10 reasons why employees can’t stand booking meeting rooms with the sole help of Google or Outlook calendar systems.
You’re either thinking, “My company uses Google just fine, thank you very much,” or “Oh, Outlook room booking, how I loathe thee.” If you nodded along to the first statement, you may be blind to the issues the rest of the office is going through.
Anyone who has worked at least 6 months in a corporate environment and has booked several meetings a week knows the anxiety and stress that results from booking a room using only Outlook or Google Calendar. What I didn’t realize is how serious and widespread the problem is. Turns out, when you ask colleagues and friends to share their worst moments, people unleash on how frustrating the experience has been over the years.
Granted, some of the frictions are due to a specific company’s setup of the calendars, like changing the default meeting duration or incorrectly naming rooms. But even administrative access seems to be limited for both Outlook and Google Calendars, while the end user experience is a guess and check process at best.
1. This employee had to practically make flashcards of the room names in Outlook’s Calendar to search for them efficiently.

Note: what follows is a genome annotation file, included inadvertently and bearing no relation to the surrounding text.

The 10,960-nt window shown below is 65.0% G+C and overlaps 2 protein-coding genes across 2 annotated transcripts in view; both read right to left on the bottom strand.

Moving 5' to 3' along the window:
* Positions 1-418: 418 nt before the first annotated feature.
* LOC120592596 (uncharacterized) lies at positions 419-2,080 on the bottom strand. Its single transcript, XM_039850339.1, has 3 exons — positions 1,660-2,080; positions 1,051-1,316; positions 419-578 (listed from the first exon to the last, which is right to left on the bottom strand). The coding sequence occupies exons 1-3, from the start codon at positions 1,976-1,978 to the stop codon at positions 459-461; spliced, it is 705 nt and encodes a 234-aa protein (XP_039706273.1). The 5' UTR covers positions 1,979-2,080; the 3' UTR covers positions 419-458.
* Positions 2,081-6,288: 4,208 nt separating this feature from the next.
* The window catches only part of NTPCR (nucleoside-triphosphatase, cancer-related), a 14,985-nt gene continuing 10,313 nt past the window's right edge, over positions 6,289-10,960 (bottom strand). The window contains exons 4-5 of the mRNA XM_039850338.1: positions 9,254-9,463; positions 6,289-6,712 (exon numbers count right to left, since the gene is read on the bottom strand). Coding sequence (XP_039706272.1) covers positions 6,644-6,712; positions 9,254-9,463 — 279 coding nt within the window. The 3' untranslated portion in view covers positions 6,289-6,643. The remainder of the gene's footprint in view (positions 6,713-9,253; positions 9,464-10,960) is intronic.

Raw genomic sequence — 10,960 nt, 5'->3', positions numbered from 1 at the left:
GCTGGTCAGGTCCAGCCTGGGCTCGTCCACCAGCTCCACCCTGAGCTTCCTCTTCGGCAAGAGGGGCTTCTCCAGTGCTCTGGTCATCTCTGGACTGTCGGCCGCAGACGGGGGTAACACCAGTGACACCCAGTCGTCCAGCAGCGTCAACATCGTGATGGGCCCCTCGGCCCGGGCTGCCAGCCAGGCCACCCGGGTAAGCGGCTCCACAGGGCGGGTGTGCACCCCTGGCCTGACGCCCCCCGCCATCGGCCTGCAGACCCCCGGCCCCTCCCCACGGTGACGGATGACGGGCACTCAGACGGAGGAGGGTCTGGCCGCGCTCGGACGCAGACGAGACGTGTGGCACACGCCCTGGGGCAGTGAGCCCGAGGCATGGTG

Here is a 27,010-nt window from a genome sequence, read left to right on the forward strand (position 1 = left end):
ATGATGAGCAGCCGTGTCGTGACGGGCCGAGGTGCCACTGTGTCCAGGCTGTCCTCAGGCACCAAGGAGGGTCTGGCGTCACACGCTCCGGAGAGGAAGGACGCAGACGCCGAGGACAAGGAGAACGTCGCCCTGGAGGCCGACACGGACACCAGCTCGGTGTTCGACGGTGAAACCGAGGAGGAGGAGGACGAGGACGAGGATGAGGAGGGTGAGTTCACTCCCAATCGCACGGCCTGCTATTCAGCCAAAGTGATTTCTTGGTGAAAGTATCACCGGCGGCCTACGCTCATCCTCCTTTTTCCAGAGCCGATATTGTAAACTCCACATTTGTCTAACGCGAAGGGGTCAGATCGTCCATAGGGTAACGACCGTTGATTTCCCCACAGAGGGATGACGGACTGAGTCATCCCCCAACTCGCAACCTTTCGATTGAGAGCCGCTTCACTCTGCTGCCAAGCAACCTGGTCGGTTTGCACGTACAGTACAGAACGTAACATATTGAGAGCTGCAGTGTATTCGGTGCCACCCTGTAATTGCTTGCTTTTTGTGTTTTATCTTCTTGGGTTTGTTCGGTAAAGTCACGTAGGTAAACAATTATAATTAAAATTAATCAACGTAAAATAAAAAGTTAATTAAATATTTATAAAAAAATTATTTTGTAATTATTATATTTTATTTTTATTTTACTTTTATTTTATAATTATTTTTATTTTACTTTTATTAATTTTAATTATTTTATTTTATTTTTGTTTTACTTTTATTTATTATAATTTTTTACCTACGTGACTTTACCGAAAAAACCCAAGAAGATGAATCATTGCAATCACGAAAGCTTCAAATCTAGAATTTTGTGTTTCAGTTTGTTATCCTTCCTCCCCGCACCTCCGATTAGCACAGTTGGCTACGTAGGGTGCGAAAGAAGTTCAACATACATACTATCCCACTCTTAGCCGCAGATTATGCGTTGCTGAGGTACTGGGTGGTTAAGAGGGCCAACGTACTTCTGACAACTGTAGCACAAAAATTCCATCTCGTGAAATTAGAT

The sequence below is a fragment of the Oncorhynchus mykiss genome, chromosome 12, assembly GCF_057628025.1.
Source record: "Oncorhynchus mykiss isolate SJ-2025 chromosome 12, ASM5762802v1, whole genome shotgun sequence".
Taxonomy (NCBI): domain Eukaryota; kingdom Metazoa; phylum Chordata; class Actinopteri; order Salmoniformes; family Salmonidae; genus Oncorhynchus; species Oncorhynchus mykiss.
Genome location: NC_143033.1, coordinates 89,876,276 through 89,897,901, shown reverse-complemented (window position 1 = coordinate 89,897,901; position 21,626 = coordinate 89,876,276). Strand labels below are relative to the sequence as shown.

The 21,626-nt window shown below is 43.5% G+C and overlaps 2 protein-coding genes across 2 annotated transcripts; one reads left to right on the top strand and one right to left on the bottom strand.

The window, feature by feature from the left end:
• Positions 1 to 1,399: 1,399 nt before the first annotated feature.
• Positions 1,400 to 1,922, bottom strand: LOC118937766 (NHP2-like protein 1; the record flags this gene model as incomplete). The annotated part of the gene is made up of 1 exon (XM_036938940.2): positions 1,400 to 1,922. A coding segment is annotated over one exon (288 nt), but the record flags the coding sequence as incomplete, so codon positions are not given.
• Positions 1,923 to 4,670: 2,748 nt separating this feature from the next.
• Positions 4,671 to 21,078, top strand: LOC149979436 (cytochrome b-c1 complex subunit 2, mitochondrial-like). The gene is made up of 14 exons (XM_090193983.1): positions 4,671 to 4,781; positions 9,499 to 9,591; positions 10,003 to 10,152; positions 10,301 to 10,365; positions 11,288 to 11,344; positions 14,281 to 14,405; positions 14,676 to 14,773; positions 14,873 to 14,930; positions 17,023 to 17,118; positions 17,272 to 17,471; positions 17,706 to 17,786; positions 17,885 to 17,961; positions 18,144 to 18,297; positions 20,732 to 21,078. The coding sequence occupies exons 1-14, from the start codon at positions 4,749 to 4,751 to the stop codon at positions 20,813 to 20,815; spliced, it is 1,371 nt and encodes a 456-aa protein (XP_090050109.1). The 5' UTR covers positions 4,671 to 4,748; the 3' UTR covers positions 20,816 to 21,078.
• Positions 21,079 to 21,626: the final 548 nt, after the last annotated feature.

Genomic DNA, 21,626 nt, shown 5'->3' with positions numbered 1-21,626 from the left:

“The search capabilities in Outlook are limited, so you often have to memorize the conference room names beforehand in order to quickly add them to your invite, check availability, and then finally book the one you need. Seems like a waste of mental energy.”
2. A director at a major brand risked a huge client meeting when a room didn’t officially book in Outlook.
“When you add a room by memory to the location field in Outlook, sometimes it formally adds the room to the invite to officially book it, and sometimes it doesn’t. I was almost stuck room-less for a huge client meeting one time because of this — not a great look.”
“Also, sometimes you think you’ve properly booked an available room, but then the room’s admin never confirms or confirms last minute, so you’re SOL. And the only way to find a new room is to open your laptop to pull up Outlook while you’re juggling a water bottle, phone, and lunch, because of course your day is too busy to not have a lunch meeting.”
3. For employees that often book in other campuses or areas of the office, the room search in either Google Cal or Outlook is impossible.
“If set up properly, Outlook and Google Calendar can provide some search functionality but for the most part you have no idea where rooms are located, how many people they can realistically hold, what they look like, or what the full amenities are.”
“Can’t find where something is based on the Outlook or Google invite? Only having a half-baked map UI for each level that’s hard to search made things hard to find. even if you knew the level the map plans were not intuitive as to the direction of the floor.”
4. A tech-savvy colleague found Outlook’s Calendar UI a struggle.